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Eurosceptic’s Handbook

by Michael Burrage

The Handbook contains 50 short chapters covering the main issues in the EU debate. The handbook has now been published and is available here. We hope that readers will take the opportunity to comment, either to point out errors and omissions, or simply to offer a different view from that of the author. If the chapters are open to valid criticism, the author would like to know.


Chapters

Introduction


Part One: History

1971: Her Majesty’s Government explains why the UK should join the EEC

Labour’s re-negotiation in 1975: Real or bogus?

The 1992 Maastricht Treaty: Misjudgement or misrepresentation?


Part Two: A peculiar form of government

Flying in the face of the global principle of political legitimacy

A synthetic civil society

Intensive self-promotion

The chancelleries of Europe devise a government

How much legislation comes from Europe?

European government in action: five examples

Do the British have much influence?


Part Three: Finance

The European Commission power elite: pay and pensions

Cost of MEPs and MPs in 2011

Givers and takers: the European Commission’s redistribution of nine members’ contributions

EU Budget: the HM Treasury report

Mrs Thatcher’s rebate, and the cost of Mr Blair’s concession

Domestic equivalents of the direct and indirect costs


Part Four: The Common and Single Market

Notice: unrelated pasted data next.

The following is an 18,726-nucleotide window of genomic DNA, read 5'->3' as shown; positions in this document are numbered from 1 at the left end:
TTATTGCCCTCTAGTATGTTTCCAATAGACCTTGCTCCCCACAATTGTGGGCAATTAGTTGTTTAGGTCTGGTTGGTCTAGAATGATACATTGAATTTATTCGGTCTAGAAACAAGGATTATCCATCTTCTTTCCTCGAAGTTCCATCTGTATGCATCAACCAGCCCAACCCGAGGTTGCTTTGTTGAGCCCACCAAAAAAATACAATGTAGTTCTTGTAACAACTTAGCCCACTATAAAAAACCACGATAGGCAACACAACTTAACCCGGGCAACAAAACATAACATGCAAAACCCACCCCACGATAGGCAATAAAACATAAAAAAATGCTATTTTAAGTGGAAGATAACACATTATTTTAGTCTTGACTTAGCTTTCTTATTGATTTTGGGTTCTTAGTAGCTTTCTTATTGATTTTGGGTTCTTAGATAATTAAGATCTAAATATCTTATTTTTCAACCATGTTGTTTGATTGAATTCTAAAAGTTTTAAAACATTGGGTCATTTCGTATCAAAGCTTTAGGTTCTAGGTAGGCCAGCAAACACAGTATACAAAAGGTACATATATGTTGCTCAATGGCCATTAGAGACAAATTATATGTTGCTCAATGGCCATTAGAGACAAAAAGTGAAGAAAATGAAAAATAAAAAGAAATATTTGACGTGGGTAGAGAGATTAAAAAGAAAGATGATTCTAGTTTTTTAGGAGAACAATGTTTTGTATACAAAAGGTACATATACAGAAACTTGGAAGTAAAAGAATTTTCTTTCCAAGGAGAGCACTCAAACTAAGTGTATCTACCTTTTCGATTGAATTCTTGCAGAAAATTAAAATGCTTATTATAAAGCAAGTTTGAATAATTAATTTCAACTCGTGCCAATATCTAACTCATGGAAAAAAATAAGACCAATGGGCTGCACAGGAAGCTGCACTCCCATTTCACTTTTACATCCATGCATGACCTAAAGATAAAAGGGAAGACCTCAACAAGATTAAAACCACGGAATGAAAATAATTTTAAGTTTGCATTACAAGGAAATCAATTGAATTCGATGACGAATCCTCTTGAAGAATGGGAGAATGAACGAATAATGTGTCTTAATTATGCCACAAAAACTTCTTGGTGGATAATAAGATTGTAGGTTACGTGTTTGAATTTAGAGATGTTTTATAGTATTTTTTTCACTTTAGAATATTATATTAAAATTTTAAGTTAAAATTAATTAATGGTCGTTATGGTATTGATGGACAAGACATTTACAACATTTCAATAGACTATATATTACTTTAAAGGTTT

An overview of UK export growth since 1960

The success of the Common Market 1973-1992

The failure of the Single Market 1993-2012

What would have happened to UK exports if there had been no Single Market?

Have UK goods exporters been losing their touch?

A club of high unemployment…

…which is also distinctively severe

The slow growth of GDP and productivity in the Single Market 1993-2013

A burst of candour from European Commission staff about the failings of the Single Market

Who will measure the performance of the Single Market, how and when, and for whom?

Paradox in goods exports: non-members have been its major beneficiaries

Paradox in services: non-members have been its major beneficiaries

Why hasn’t ‘sitting round the table and helping to make the rules’ helped UK exports?

Does a Single Market in services exist?

Services exports to the EU and other markets


Part Five: Trade Agreements

The Commission as trade negotiator (I): A preference for small partner countries

The Commission as trade negotiator (II): The neglect of services

The Commission as trade negotiator (III): The sidelining of the Commonwealth

Have European Commission trade agreements in goods helped UK exports? A scorecard versus Chile, Korea, Singapore & Switzerland

The UK’s lost years of freer trade

Obstacles impeding EU service agreements


Part Six: Current debate

What does Her Majesty’s Government actually know about the impact of the EU on the UK economy?

Does the Bank of England know much more?

Has the EU’s Single Market been a magnet for foreign investors?

Why multinationals’ opinions on the EU are less than convincing

Immigration, free movement and welfare 

An academic illusion: research depends on an EU ‘pot of money’

Scaremongering to keep the UK in

We have been here before!

A Financial Times editor apologises for urging entry into the euro

How difficult would it be for post-Brexit UK to replace existing EU trade agreements?

Why the UK would negotiate better services FTAs by itself


Part Seven: The future

Uncertainties of staying

Uncertainties of leaving


 

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